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Drivers Beware: A Texting and Driving Ban Takes Effect Today

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Deputies in Orange County will be writing people tickets for texting and driving starting today. Photo: Flickr Creative Commons

Deputies in Orange County will be writing people tickets for texting and driving starting today. Photo: Flickr Creative Commons

Deputies in Orange County will be writing people tickets for texting and driving starting today.

Governor Ron DeSantis signed the bill into law in May.

People can also get tickets for emailing or instant messaging on their phones. 

And Sheriff John Mina says there’s no grace period in Orange County before the rule takes effect.

That means deputies won’t be writing warnings if they see people typing on their phones.

“In the past it was a secondary offense. In other words you had to commit another traffic violation saying like going over the yellow line. But now when we see you manually typing in or texting while you’re driving, that’s a primary offense and we can start giving tickets.”

Mina says drivers need to be prepared to present their license and registration if they’re pulled over, but do not need to hand over their phone without a warrant.

Orange County Police Chief Orlando Rolon says his officers will only be writing warnings for people who use handheld devices in school and construction zones when that part of the law takes effect in the fall. 

“So October 1st it will become active and then it will be until the end of the year that there will be a grace period so that people are aware or become aware of the new state statute and warnings will be issued.”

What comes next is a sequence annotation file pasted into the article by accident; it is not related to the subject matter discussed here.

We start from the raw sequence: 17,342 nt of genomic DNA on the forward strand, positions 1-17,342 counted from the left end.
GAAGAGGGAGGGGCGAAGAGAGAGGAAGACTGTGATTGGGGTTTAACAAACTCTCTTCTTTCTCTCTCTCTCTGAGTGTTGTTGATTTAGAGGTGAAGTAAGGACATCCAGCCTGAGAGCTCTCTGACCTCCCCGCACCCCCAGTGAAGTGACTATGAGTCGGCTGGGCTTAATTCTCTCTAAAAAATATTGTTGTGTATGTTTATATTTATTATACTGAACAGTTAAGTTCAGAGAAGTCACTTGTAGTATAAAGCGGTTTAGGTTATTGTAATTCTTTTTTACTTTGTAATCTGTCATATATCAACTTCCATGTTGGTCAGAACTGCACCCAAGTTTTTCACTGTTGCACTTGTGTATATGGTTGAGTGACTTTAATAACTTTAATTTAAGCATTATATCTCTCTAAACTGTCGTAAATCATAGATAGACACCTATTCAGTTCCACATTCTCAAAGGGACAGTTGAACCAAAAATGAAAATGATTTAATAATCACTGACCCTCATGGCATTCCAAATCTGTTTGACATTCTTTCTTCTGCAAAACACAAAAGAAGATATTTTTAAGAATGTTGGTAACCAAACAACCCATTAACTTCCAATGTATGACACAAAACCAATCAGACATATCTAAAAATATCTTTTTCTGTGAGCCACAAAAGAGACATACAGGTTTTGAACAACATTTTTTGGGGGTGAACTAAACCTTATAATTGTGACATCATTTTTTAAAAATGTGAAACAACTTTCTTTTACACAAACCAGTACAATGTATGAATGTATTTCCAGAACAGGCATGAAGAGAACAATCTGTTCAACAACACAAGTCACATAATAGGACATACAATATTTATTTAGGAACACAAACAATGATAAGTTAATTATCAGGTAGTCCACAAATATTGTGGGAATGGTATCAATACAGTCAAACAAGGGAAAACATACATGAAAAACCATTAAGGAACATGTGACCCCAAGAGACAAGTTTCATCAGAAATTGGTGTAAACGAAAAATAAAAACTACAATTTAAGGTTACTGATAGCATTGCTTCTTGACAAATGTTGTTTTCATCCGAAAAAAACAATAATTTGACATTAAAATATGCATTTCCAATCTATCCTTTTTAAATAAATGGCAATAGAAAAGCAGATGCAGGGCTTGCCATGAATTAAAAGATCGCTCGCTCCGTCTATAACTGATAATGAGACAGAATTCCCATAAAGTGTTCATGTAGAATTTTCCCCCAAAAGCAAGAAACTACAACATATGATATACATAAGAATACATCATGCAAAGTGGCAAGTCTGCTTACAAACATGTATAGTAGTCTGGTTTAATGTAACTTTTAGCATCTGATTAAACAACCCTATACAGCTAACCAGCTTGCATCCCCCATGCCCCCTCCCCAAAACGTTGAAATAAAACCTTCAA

Then Rolon says starting January 2020, his officers will be writing people moving violations for this offense which carries a fine and three points on a person’s license.

But in Daytona Beach, Police Chief Craig Capri says drivers will be given a thirty day grace period before they’re written tickets for texting and driving. 

He says that’s because his department wants people to get used to the new rule before they start to enforce it. 

“The goal on any kind of traffic enforcement is not to hammer people with tickets and fines. The goal is to get compliance and education. And I think if we get the compliance piece you won’t have to worry about getting a ticket. Because I think most people are going to realize it and say you know what I’ll put the phone down.”

Capri says after that drivers will get tickets. 

The law does allow first responders to use their phones while they’re driving along with the people who are trying to communicate with them during an emergency.

It also makes exceptions for people who are texting when their car is at a complete stop, pulled over in traffic or at a traffic light or stop sign.

If you’d like to listen to the story, please click on the clip above.

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Danielle Prieur

About Danielle Prieur


Danielle Prieur is a general reporter for 90.7 News. She studied journalism at Northwestern University's Medill School of Journalism and interned at 101.9 WDET. She is originally from the metro Detroit area.